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Myrna Harrison worked as a housekeeper for HealthBridge for 22 years. One day, she found out the company had taken away her seniority.
She was not alone. HealthBridge did the same to 48 housekeepers by transferring them to a subcontractor and then bringing them back as "new hires."
That's called "laundering," said the U.S. Second Circuit Court of Appeals in HealthBridge Management v. National Labor Relations Board. And no, you can't do that to housekeepers.
A Bad Day
May 17, 2010, was a bad day for the housekeepers. After sending them on a 15-month assignment, the company said they were all fired and would have to reapply at their respective centers as new hires without any seniority they had accrued.
At one center, the housekeepers protested. A HealthBridge administrator threatened to call the police if they didn't fill out a rehire application or leave.
All but one worker applied for rehire. Two were not rehired, including Harrison. Everybody else continued to do the same work they had done before the temporary assignment.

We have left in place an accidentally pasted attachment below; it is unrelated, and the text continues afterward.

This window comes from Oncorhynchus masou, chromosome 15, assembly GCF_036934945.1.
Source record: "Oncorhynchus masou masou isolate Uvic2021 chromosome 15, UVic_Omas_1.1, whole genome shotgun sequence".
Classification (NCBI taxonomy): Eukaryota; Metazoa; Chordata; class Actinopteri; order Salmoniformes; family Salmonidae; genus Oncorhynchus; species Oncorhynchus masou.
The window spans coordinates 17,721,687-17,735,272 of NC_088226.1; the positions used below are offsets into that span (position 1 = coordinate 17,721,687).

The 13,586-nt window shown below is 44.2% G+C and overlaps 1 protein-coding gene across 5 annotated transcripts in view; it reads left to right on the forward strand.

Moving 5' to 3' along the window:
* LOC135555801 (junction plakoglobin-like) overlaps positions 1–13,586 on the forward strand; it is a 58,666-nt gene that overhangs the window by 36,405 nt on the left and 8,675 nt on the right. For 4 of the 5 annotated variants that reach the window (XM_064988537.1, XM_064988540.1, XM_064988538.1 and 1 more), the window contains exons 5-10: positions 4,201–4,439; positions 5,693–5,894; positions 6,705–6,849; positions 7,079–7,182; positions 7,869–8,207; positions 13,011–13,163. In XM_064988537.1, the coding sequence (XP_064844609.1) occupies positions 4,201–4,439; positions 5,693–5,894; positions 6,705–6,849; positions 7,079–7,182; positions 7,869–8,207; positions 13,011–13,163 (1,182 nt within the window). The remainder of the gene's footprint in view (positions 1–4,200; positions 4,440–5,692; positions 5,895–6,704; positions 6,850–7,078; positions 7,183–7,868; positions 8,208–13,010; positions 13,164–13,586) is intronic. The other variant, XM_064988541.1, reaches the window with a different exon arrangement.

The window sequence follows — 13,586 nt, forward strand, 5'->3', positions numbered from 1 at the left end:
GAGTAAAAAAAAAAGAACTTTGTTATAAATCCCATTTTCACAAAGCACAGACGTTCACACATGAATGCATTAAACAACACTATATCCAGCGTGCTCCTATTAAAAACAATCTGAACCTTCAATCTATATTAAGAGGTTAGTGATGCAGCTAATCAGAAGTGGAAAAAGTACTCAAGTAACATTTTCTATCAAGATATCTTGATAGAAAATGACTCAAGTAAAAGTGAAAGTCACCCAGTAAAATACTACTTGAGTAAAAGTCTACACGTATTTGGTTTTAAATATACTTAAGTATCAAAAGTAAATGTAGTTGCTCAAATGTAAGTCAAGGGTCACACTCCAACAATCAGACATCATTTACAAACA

The National Relations Labor Board said the company violated the workers' collective bargaining agreement and the National Labor Relations Act.
"Subvert the Terms"
The Second Circuit agreed, following decisions in the Third, Ninth and Tenth circuits.
"We agree with these decisions of other circuits insofar as they supplement our own case law supporting the Board's legal conclusion that an employer may not use a 'short-duration operational change, including a temporary shutdown,' to subvert the terms of a collective bargaining agreement," the unanimous panel said.
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